It’s Not You. It’s Your Tester

July 21, 2015 / General, Installation and testing, Upgrading and troubleshooting, Best Practices

When it comes to testing your multimode optical fiber installation, inconsistent results can leave you confused and wondering if you are within your loss budget. And with today’s higher speed fiber links that require even tighter loss budgets, accuracy is more critical than ever.

But it doesn’t have to be this way. The launch condition of the light source you’re using to test has the greatest influence on your loss measurements. In other words, the wrong launch condition means the wrong measurements.

What you need is a properly controlled launch that is consistent and accurate—neither overfilled nor underfilled. Overfilled may leave you thinking you’ve gone over budget, while underfilled may leave you thinking you have room for more loss when—in fact—you do not.

The good news is that achieving a precise and accurate launch condition every time has gotten much easier with encircled flux-compliant (EF) light sources. Let’s a take closer look.

What’s Wrong with My Mandrel?

When testing multimode fiber, you’re dealing with hundreds of modes—lower order modes that are nearest to the axis of the fiber core and higher order modes that are inherently unstable because they bounce back and forth within the cladding as they are transmitted down the fiber.

One way to help maintain stability has been to use a mandrel wrap. Higher order modes are more susceptible to bending losses, and mandrel wrapping removes the higher order modes for a more stable launch. Unfortunately, when it comes to testing to tight budgets, there are always variations in wrapping, and simply addressing stability is no longer enough.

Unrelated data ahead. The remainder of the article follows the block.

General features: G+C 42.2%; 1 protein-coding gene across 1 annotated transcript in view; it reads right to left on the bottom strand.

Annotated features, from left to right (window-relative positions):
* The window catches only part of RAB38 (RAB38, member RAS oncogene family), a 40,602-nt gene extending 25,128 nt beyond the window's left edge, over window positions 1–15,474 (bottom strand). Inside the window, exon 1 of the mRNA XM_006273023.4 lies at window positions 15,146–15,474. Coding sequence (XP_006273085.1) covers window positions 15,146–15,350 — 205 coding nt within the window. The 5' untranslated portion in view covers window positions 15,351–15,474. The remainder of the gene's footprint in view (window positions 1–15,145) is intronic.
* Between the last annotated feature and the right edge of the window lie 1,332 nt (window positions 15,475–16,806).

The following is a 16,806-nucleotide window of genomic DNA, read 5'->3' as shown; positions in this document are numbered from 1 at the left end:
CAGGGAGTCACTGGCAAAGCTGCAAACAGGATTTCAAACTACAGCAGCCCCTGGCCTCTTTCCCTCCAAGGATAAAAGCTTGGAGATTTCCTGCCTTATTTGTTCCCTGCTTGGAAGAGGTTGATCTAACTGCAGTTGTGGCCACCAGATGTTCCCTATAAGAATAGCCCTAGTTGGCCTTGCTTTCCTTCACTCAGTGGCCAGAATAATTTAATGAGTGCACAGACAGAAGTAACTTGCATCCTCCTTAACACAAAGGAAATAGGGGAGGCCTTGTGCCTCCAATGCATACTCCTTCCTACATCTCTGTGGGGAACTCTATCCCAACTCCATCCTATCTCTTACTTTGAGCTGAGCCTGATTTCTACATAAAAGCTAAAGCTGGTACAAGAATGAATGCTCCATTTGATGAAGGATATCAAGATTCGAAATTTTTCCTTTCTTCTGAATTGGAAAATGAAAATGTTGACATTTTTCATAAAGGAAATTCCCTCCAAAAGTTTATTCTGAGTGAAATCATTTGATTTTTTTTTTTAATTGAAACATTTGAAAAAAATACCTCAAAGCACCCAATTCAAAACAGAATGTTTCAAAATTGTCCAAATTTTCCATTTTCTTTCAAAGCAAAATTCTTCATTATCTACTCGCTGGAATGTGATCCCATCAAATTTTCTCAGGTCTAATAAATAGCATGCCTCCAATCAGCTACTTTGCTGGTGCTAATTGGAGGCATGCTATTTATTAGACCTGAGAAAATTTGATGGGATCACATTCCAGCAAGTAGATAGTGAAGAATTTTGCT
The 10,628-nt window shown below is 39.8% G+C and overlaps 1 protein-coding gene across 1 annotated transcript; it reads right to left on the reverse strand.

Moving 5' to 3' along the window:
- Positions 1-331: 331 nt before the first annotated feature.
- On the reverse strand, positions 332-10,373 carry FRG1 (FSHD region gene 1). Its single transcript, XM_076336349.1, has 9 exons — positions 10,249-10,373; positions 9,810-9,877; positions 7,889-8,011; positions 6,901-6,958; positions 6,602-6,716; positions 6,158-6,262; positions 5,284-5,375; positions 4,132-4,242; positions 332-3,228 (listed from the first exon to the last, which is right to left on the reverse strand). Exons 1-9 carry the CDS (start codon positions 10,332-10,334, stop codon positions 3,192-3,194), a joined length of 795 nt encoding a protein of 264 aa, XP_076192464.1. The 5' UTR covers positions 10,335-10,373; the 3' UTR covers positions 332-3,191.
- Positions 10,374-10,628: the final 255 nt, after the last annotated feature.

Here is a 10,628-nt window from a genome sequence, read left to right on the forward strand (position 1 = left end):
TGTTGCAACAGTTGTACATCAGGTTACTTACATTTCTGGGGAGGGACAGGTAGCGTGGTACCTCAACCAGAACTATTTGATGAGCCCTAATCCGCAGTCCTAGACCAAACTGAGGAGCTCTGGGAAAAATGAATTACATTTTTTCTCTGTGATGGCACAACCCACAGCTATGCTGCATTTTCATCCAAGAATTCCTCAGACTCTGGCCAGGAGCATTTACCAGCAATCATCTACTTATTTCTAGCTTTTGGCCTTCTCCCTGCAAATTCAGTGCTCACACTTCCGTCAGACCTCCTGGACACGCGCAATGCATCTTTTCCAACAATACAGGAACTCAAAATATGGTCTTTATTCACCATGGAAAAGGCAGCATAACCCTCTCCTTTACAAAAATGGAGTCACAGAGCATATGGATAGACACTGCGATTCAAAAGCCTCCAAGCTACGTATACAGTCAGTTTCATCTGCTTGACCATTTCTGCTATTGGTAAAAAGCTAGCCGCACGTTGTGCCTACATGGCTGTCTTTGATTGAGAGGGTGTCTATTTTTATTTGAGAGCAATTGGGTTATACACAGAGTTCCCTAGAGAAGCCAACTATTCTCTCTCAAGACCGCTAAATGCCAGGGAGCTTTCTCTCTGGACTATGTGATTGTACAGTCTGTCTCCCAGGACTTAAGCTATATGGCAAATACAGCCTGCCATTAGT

What About CPR and MPD?

The coupled power ratio (CPR) method of categorizing a light source involves positioning a fiber pigtail relative to the light source and performing the CPR field test. But this is an antiquated method that categorizes a light source into one of five groups, ranging from overfilled to underfilled. It, too, is not precise enough.

With the addition of a qualifying template such as a mode power distribution template (MPD), you can improve accuracy. While MPD was originally adopted by the International Electrotechnical Commission (IEC) for testing connectors, it soon became apparent that a more consistent and accurate metric was needed to support emerging high speed applications.

Enter Encircled Flux

EF uses a more restricted template based on the worst-case light source that causes the most overfilled launch, and it is now considered the most precise, accurate and consistent test method. That’s why it is has been mandated by several international standards and recommended by others.

Thankfully, EF-compliant test equipment is readily available, giving you the means to reduce variability in your multimode fiber testing and deliver an accurate portrayal of link-loss every time—so you truly know if you’re within budget.

Want to know more? Click here to learn how EF makes fiber measurements more accurate and about the standards requirements and practical implementations for EF.